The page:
The Waiting Room 

Taking a table at Three Oaks Grill.

I had heard many things about Paulette's sister, Three Oaks Grill, but I needed to come to my own conclusions. So on a Saturday night about 7, my friends and I arrived at Three Oaks Grill in Germantown, across the street from the Germantown Commissary. We were escorted through the first dining room and into a larger dining room in the rear of the restaurant. The two rooms have distinct atmospheres. The warm and earthy ambience in the first room is set by its wood paneling. The second, larger room seats about 80 and is airier due to its surrounding glass doors. Cozy booths, exposed wood beams, hardwood floors, and a stucco fireplace would make this a great space for functions.

We kicked things off with the crab cakes. This crab was treated with respect: It was not overpowered by the breading nor was it mixed to the point of being unidentifiable. The warm rémoulade sauce served with the cakes was a perfect match. We then tried the roasted red pepper. This appetizer was proof that simplicity in cooking can create the most rewarding dishes -- a bright-red pepper, seeded, roasted, and filled with mozzarella and herbs then sprinkled with goat cheese. The purity of the flavors needed little dressing, and the crostini made delectable companions.

For soup, we chose the corn-and-bacon chowder. The lightly creamed chicken broth of the chowder cradled cubed potatoes, sweet corn, and smoked bacon. Though my companions enjoyed the soup, I couldn't help but think it was a mis-order for a warm August evening.

More refreshing were the salads. The Caesar was true to form -- crisp romaine lettuce in a creamy dressing with crusty croutons and shaved Parmesan cheese. The Bel-Air salad, a mix of dried cherries, Mandarin oranges, walnuts, and balls of walnut-encrusted goat cheese over fresh greens tossed in orange vinaigrette, was a bit lackluster. Perhaps toasting the walnuts would help. The warm apple-and-pear salad was a winner. Freshly cooked, warm pieces of apple and pear clung to mixed greens that were drizzled with walnut vinaigrette and crumbled Gorgonzola cheese. The fruit, cheese, and hint of walnut in the dressing exploded on the palate. My companion was sincerely surprised at how good this salad was.

Now, at this point, you may be wondering about the garden salad. Well, so were we. Our waiter, with apparently too many tables to cover, had forgotten to put the order in. He apologized and offered to get one immediately, but we declined, since we were hopeful our entrées would arrive soon. We were wrong, and now seems the perfect time to warn would-be patrons. While you may make a reservation for dinner at Three Oaks Grill -- and I suggest you do -- plan on about three hours for dinner for a party of four. The restaurant was not full or overwhelmingly busy for a Saturday night, and the staff was extremely polite and apologetic, but

Enough lecturing -- let's move on to the entrées.

The menu at Three Oaks resembles Paulette's, though the entrées are a more diversified selection of seafood, poultry, beef, and pork dishes. We picked the New Zealand rack of lamb -- rib chops oven-roasted and topped with a Pinot Noir sauce. New Zealand lamb is of the highest quality because no hormones or steroids are given to the animals. The meat was so tender, no knife was needed, and the richness of the Pinot Noir grape gave the dish its burgundy color and balance. Our next dish, the halibut with crabmeat, was a large, moist, flaky fillet stuffed to bursting with rich crabmeat topped with a fresh tarragon cream sauce, and served with baby carrots.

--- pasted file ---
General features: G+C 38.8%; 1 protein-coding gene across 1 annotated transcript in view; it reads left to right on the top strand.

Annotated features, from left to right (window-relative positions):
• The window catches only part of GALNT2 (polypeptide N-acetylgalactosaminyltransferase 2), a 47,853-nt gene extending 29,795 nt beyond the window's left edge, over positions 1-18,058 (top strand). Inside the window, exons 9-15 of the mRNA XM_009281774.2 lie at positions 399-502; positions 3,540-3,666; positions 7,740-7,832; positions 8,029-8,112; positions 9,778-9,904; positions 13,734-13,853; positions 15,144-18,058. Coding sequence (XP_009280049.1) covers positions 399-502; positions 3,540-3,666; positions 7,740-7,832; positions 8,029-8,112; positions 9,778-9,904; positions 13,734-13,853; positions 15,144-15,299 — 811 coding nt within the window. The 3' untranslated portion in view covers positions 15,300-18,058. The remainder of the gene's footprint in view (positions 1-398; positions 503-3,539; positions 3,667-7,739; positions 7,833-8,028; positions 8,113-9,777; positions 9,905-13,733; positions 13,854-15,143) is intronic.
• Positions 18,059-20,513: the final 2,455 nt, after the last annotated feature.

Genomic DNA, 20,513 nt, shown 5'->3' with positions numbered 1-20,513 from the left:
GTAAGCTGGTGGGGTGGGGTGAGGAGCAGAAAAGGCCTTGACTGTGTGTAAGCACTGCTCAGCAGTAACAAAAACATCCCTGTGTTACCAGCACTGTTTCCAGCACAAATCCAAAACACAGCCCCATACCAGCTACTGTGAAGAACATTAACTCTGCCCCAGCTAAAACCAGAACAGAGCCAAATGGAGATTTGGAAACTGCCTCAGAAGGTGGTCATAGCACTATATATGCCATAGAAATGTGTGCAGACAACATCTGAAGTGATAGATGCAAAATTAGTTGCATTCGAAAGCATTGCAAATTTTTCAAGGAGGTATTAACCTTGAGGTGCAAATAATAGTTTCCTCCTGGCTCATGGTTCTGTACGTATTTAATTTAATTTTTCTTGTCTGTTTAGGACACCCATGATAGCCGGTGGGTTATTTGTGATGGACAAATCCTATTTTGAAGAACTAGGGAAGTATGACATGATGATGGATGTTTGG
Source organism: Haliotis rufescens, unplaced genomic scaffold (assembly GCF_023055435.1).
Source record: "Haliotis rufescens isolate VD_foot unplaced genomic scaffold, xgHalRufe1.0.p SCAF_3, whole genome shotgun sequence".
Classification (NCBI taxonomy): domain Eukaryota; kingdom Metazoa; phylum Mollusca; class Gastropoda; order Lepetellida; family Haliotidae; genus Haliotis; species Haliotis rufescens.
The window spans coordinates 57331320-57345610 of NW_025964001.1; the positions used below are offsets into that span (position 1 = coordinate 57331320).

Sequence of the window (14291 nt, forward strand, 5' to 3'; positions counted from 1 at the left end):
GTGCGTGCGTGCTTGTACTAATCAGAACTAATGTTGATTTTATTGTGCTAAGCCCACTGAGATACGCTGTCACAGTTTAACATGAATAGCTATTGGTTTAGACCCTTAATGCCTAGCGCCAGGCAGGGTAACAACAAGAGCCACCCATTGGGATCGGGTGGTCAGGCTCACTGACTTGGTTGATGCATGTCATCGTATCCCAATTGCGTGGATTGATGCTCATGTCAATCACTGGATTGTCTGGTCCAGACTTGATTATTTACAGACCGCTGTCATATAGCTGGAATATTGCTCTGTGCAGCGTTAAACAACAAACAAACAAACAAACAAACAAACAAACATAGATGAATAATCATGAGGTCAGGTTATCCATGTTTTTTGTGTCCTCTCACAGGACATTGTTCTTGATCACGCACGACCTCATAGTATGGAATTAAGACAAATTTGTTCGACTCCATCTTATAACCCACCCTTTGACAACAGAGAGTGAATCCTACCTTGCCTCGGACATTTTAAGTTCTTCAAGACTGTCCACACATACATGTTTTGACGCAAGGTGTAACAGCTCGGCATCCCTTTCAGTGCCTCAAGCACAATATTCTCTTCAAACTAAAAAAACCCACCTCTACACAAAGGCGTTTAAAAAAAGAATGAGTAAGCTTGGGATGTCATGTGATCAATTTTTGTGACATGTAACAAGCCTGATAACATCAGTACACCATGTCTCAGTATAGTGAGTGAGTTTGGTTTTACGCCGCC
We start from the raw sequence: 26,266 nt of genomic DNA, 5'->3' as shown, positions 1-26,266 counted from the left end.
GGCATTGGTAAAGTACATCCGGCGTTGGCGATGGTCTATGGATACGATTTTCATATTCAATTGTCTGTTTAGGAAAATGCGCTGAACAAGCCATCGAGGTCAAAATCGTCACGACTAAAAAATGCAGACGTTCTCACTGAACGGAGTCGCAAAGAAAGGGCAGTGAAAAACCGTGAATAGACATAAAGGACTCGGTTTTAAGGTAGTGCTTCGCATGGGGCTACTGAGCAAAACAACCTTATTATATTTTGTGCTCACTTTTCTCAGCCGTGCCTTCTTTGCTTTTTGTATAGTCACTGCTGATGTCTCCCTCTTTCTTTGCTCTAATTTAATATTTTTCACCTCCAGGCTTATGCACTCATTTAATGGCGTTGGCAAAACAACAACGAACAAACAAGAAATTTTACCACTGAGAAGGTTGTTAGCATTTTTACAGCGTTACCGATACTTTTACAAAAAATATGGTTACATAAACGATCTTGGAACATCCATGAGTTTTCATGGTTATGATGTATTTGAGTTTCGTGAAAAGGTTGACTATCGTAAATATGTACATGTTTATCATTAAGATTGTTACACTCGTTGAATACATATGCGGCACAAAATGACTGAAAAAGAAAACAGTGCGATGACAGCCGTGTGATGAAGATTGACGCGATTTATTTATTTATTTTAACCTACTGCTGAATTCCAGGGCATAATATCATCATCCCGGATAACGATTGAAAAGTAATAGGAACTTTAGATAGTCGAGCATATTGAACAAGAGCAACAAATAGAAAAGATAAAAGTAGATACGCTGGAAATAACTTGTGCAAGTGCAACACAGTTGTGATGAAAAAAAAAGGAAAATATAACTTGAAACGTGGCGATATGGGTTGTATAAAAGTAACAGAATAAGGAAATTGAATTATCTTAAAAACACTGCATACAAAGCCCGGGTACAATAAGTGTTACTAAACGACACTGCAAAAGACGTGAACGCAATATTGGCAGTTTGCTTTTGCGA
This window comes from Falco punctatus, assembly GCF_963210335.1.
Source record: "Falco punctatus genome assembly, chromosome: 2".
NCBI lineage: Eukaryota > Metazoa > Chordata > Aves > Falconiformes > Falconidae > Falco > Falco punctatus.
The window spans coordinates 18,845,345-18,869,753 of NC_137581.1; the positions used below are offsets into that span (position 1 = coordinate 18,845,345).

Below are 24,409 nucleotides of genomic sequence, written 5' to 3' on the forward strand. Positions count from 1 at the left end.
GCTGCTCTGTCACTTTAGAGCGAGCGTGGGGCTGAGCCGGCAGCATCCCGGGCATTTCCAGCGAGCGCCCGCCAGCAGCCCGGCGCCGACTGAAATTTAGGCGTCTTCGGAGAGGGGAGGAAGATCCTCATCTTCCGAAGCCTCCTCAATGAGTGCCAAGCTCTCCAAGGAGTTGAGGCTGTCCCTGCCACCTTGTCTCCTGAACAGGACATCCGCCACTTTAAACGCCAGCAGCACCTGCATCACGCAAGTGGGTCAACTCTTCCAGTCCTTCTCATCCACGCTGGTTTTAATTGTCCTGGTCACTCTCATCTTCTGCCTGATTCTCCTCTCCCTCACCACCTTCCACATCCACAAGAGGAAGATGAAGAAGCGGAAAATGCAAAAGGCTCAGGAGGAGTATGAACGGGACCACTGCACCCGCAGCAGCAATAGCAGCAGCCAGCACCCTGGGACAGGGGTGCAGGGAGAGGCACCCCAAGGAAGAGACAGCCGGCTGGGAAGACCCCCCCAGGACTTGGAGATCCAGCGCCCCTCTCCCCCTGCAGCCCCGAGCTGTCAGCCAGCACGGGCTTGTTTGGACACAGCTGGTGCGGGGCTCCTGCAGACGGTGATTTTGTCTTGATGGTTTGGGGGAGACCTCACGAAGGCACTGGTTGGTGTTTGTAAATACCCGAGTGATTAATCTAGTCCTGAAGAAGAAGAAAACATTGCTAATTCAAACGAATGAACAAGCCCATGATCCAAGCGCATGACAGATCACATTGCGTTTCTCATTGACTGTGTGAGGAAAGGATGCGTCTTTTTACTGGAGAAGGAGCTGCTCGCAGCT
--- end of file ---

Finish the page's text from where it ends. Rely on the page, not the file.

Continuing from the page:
Veal is one of my favorite meats, and Three Oaks' veal tenderloin with apple-y brandy sauce was too enticing to pass up. I was not disappointed. Thick slices of grilled tenderloin mingled in an almost golden brandy cream sauce. The sweetness of the sauce was enhanced with diced shallots and tempered with the earthiness of sliced mushrooms. This veal was so very tender and came with two crisply fried potato leek cakes.

The filet Paulette, however, was disappointing. The menu called for a Black Angus filet mignon lightly coated with cracked black pepper. What my companion received was an extremely small, overcooked filet that could hardly be sliced with a knife. The filet sat dwarfed in the middle of a large white plate in a sauce of butter, cream with tomatoes, onion, and bell peppers. The accompanying garlic whipped potatoes were the best thing about this dish.

Since the portions at Three Oaks Grill were reasonable, we were left with room for dessert. The Key lime pie had a buttery graham-cracker crust, a tangy Key lime filling, and a sweet dollop of fresh whipped cream. The bread pudding was warm and rich with plump raisins and cinnamon. It was delicious with the café au lait we ordered. Grand Marnier, unfortunately, overpowered the beautiful strawberry crepe with fresh whipped cream.

Three Oaks Grill (757-8225 ) is located at 2285 South Germantown Road,and is open Sunday through Thursday 11 a.m. to 2 p.m. for lunch and 5 to 9 p.m. for dinner, and Friday and Saturday 5 to 10 p.m. for dinner. Appetizers range from $6.95 to $10.95, soups and salads from $3.50 to $6.95, and entrées from $16.95 to $26.95. Full bar and an extensive wine list are also available.

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